National annual commercial construction inflation is now rising at the rate of 8.3%, almost double pre-Covid levels, new research by the Society of Chartered Surveyors Ireland (SCSI) has found.
The new SCSI Tender Price Index, which is based on non-residential projects, also shows national construction tender prices rose by 7% in the first half of this year, up 1.3% on the previous six months.
The society claims pent-up demand, supply chain constraints, exceptional increases in materials and labour shortages have all contributed to the upward pressure.
It has also warned that while the index refers only to commercial construction projects, the increases will also impact the delivery of new homes.
"Following the reopening of sites on April 12th it was generally expected tender price inflation would rise as the economic recovery gained momentum," said Kevin Brady, Chair of the Quantity Surveying Group in the SCSI.
"However, the scale of the increase is much greater than anticipated due to supply chain issues and intense competition internationally for building materials."
"This has led to exceptional increases in the cost of widely used materials such as steel, timber and insulation products. These increases, coupled with serious labour shortages in the domestic market, have led to unprecedented disruption and the current increase in overall tender price inflation."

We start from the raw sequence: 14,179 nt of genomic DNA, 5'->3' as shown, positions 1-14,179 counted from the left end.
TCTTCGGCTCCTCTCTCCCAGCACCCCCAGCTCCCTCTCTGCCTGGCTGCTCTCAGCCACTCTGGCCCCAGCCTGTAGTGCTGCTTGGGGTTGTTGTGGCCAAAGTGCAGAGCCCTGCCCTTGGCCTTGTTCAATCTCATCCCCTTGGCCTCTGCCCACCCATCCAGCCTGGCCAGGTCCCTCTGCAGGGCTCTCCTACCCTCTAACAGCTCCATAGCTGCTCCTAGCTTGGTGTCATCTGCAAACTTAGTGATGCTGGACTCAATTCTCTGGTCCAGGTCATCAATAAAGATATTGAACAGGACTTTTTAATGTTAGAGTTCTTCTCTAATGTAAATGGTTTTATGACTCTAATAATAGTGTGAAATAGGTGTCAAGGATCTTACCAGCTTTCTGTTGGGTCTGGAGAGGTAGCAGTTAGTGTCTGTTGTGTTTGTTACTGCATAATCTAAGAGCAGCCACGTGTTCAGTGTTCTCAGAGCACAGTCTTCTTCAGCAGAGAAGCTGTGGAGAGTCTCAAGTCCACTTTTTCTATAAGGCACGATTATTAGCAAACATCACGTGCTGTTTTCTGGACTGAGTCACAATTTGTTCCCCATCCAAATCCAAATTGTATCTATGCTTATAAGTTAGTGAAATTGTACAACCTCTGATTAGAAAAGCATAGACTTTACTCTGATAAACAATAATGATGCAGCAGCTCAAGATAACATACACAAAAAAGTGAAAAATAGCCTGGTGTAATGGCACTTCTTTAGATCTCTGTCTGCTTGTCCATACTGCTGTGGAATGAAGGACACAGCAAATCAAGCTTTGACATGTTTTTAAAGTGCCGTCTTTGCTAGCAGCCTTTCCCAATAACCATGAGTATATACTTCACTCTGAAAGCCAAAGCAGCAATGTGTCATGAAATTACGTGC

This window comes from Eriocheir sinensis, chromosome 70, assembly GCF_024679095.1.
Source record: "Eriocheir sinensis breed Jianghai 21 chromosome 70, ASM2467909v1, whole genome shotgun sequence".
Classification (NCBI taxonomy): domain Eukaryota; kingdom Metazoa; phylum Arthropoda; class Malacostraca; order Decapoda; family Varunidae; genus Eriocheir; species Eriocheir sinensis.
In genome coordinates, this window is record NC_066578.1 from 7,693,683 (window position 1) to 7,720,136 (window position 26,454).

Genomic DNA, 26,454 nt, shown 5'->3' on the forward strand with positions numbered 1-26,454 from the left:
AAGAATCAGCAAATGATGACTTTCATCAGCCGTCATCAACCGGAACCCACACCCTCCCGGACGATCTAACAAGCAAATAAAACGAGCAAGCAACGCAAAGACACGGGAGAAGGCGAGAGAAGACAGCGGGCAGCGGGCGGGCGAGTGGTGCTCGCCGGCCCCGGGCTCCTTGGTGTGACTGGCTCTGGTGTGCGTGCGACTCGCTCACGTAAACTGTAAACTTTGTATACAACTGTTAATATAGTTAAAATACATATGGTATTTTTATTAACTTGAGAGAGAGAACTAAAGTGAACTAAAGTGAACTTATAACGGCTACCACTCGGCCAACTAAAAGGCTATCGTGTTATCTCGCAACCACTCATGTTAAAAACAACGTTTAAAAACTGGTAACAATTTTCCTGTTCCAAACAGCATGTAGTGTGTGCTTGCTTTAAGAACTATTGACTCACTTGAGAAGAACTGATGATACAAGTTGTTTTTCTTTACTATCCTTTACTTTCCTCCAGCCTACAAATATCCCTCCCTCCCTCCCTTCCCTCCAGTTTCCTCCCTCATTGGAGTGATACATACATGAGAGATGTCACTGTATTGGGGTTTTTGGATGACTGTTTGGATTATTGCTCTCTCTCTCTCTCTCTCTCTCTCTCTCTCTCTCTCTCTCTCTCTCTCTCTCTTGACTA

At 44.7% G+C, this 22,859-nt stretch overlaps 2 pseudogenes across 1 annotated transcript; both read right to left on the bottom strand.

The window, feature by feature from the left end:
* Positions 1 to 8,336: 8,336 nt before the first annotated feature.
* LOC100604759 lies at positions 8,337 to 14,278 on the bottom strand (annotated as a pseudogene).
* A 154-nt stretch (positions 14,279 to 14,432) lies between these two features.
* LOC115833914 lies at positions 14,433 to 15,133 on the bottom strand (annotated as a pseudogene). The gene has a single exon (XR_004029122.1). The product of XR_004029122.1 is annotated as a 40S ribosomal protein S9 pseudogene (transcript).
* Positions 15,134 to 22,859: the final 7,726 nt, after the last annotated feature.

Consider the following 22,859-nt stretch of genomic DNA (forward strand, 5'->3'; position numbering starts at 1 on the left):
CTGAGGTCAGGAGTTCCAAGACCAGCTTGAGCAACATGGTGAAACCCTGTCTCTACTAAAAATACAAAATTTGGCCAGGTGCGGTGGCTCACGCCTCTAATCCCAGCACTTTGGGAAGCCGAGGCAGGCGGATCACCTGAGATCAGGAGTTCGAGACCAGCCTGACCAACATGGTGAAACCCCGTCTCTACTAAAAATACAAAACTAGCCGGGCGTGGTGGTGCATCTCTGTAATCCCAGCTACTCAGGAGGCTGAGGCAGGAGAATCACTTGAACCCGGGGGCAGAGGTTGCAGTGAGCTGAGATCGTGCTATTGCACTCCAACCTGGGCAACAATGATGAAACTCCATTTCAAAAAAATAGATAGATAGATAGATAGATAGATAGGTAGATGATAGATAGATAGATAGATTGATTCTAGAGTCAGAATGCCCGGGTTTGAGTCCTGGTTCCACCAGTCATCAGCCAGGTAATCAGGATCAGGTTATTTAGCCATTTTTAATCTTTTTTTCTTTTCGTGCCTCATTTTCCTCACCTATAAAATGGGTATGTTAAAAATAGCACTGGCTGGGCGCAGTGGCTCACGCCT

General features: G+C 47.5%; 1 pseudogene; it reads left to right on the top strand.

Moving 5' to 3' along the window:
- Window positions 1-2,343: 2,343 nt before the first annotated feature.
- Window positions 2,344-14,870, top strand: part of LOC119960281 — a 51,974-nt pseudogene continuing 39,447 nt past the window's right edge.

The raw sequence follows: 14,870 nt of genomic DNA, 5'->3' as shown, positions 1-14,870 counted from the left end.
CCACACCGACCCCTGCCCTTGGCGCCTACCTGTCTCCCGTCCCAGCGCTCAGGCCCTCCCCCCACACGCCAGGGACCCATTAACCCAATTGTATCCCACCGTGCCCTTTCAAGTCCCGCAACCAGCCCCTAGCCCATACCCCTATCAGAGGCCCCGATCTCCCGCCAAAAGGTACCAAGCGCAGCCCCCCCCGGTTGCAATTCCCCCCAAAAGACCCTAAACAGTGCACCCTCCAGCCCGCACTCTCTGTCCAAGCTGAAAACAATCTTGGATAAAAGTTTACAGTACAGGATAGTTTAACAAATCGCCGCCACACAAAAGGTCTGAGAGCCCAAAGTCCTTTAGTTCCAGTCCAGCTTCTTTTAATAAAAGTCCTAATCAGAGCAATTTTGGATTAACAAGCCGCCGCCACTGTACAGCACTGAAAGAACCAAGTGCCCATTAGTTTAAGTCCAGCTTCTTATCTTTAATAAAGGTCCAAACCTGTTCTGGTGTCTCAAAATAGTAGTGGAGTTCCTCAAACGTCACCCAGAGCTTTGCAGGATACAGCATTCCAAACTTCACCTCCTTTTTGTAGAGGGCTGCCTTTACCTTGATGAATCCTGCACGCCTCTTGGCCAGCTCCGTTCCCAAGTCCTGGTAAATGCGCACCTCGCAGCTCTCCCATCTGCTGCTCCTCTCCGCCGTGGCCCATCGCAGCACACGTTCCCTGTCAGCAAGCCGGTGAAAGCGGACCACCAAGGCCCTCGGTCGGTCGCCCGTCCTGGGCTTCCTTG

The rate of increase varied considerably across regions between January and June, with the highest rate of 7.8% in Leinster and Connacht/Ulster.
In Munster the rate was 6.3% while the lowest rate of 6% was seen in Dublin.
"The last time we saw comparable rates of tender inflation was in 2000, at the height of the Celtic Tiger," said Kevin James, Vice President of the SCSI.
"While that highlights the seriousness of the current situation, we believe underlying market conditions are fundamentally different from that era and that as the global recovery gains pace post Covid, the cost of materials should ease."
"Given they account for up to half of overall delivery costs in some instances, a return to more normalised costs for key construction inputs such as timber, insulation, glazing, piping/ducting and steelwork appears likely and will be very welcome."
The society also said that it anticipates that as the recovery gains pace and manufacturers build capacity, supply chain bottlenecks will ease.
"While the hope would be that international shipping charges will also come down and that logjams associated with Brexit will be sorted, labour shortages will take longer to address," said Mr James.
"So, although we expect a correction, it is very difficult at present to predict the extent of it and that is why the overall outlook remains uncertain."
The index relates to non-residential developments and is based predominately on new build projects with values in excess of € 0.5m.